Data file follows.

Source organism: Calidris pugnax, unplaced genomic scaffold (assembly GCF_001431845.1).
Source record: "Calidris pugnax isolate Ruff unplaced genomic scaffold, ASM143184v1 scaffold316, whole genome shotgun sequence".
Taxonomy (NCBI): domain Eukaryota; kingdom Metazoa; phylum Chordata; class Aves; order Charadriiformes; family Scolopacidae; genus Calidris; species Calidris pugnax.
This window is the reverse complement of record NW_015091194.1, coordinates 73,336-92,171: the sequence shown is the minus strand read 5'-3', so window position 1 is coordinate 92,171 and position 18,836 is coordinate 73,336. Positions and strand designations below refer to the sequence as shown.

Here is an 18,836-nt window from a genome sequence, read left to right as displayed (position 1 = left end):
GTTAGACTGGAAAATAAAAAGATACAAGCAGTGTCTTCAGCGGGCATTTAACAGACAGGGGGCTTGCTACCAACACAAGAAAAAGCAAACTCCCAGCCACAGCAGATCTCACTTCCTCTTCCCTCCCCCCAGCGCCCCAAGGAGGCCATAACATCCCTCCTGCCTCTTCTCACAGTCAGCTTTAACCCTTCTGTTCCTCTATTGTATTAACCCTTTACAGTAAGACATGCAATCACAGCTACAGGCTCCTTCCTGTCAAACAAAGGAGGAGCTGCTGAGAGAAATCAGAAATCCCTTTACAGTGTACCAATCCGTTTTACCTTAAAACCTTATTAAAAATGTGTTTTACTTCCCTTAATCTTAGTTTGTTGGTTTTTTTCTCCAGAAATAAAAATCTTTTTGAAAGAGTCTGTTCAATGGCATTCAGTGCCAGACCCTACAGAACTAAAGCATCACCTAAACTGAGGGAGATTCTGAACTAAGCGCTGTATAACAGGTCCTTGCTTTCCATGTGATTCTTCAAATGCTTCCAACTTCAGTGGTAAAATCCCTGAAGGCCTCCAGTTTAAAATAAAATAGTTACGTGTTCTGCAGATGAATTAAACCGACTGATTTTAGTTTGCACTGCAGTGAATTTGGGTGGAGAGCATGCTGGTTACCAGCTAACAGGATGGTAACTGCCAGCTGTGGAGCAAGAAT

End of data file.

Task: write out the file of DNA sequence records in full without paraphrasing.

Source organism: Calidris pugnax, unplaced genomic scaffold (assembly GCF_001431845.1).
Source record: "Calidris pugnax isolate Ruff unplaced genomic scaffold, ASM143184v1 scaffold316, whole genome shotgun sequence".
Taxonomy (NCBI): domain Eukaryota; kingdom Metazoa; phylum Chordata; class Aves; order Charadriiformes; family Scolopacidae; genus Calidris; species Calidris pugnax.
This window is the reverse complement of record NW_015091194.1, coordinates 73,336-92,171: the sequence shown is the minus strand read 5'-3', so window position 1 is coordinate 92,171 and position 18,836 is coordinate 73,336. Positions and strand designations below refer to the sequence as shown.

Here is an 18,836-nt window from a genome sequence, read left to right as displayed (position 1 = left end):
GTTAGACTGGAAAATAAAAAGATACAAGCAGTGTCTTCAGCGGGCATTTAACAGACAGGGGGCTTGCTACCAACACAAGAAAAAGCAAACTCCCAGCCACAGCAGATCTCACTTCCTCTTCCCTCCCCCCAGCGCCCCAAGGAGGCCATAACATCCCTCCTGCCTCTTCTCACAGTCAGCTTTAACCCTTCTGTTCCTCTATTGTATTAACCCTTTACAGTAAGACATGCAATCACAGCTACAGGCTCCTTCCTGTCAAACAAAGGAGGAGCTGCTGAGAGAAATCAGAAATCCCTTTACAGTGTACCAATCCGTTTTACCTTAAAACCTTATTAAAAATGTGTTTTACTTCCCTTAATCTTAGTTTGTTGGTTTTTTTCTCCAGAAATAAAAATCTTTTTGAAAGAGTCTGTTCAATGGCATTCAGTGCCAGACCCTACAGAACTAAAGCATCACCTAAACTGAGGGAGATTCTGAACTAAGCGCTGTATAACAGGTCCTTGCTTTCCATGTGATTCTTCAAATGCTTCCAACTTCAGTGGTAAAATCCCTGAAGGCCTCCAGTTTAAAATAAAATAGTTACGTGTTCTGCAGATGAATTAAACCGACTGATTTTAGTTTGCACTGCAGTGAATTTGGGTGGAGAGCATGCTGGTTACCAGCTAACAGGATGGTAACTGCCAGCTGTGGAGCAAGAAT